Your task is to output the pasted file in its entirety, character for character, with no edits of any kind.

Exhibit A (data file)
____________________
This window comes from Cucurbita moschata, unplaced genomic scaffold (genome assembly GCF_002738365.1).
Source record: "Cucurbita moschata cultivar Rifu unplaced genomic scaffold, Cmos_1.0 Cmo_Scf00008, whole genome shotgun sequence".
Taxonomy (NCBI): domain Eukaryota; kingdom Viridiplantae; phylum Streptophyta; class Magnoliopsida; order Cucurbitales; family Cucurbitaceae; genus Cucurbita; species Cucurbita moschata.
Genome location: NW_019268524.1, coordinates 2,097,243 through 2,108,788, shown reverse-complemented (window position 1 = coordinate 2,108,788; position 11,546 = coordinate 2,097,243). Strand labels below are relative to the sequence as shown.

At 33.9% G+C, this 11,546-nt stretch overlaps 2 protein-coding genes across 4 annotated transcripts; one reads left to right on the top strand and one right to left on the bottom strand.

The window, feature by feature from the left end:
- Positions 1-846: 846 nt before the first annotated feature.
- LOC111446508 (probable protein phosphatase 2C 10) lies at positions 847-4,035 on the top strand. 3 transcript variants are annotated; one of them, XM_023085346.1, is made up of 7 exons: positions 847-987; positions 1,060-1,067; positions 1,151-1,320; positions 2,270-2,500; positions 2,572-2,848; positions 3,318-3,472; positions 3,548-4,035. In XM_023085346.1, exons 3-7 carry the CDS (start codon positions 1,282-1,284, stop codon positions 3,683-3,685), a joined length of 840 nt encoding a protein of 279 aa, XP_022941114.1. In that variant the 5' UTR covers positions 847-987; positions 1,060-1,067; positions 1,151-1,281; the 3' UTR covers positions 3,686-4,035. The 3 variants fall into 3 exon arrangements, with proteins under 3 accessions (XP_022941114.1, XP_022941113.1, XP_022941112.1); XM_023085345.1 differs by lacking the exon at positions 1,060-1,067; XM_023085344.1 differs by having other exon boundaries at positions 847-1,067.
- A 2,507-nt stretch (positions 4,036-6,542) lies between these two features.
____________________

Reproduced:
This window comes from Cucurbita moschata, unplaced genomic scaffold (genome assembly GCF_002738365.1).
Source record: "Cucurbita moschata cultivar Rifu unplaced genomic scaffold, Cmos_1.0 Cmo_Scf00008, whole genome shotgun sequence".
Taxonomy (NCBI): domain Eukaryota; kingdom Viridiplantae; phylum Streptophyta; class Magnoliopsida; order Cucurbitales; family Cucurbitaceae; genus Cucurbita; species Cucurbita moschata.
Genome location: NW_019268524.1, coordinates 2,097,243 through 2,108,788, shown reverse-complemented (window position 1 = coordinate 2,108,788; position 11,546 = coordinate 2,097,243). Strand labels below are relative to the sequence as shown.

At 33.9% G+C, this 11,546-nt stretch overlaps 2 protein-coding genes across 4 annotated transcripts; one reads left to right on the top strand and one right to left on the bottom strand.

The window, feature by feature from the left end:
- Positions 1-846: 846 nt before the first annotated feature.
- LOC111446508 (probable protein phosphatase 2C 10) lies at positions 847-4,035 on the top strand. 3 transcript variants are annotated; one of them, XM_023085346.1, is made up of 7 exons: positions 847-987; positions 1,060-1,067; positions 1,151-1,320; positions 2,270-2,500; positions 2,572-2,848; positions 3,318-3,472; positions 3,548-4,035. In XM_023085346.1, exons 3-7 carry the CDS (start codon positions 1,282-1,284, stop codon positions 3,683-3,685), a joined length of 840 nt encoding a protein of 279 aa, XP_022941114.1. In that variant the 5' UTR covers positions 847-987; positions 1,060-1,067; positions 1,151-1,281; the 3' UTR covers positions 3,686-4,035. The 3 variants fall into 3 exon arrangements, with proteins under 3 accessions (XP_022941114.1, XP_022941113.1, XP_022941112.1); XM_023085345.1 differs by lacking the exon at positions 1,060-1,067; XM_023085344.1 differs by having other exon boundaries at positions 847-1,067.
- A 2,507-nt stretch (positions 4,036-6,542) lies between these two features.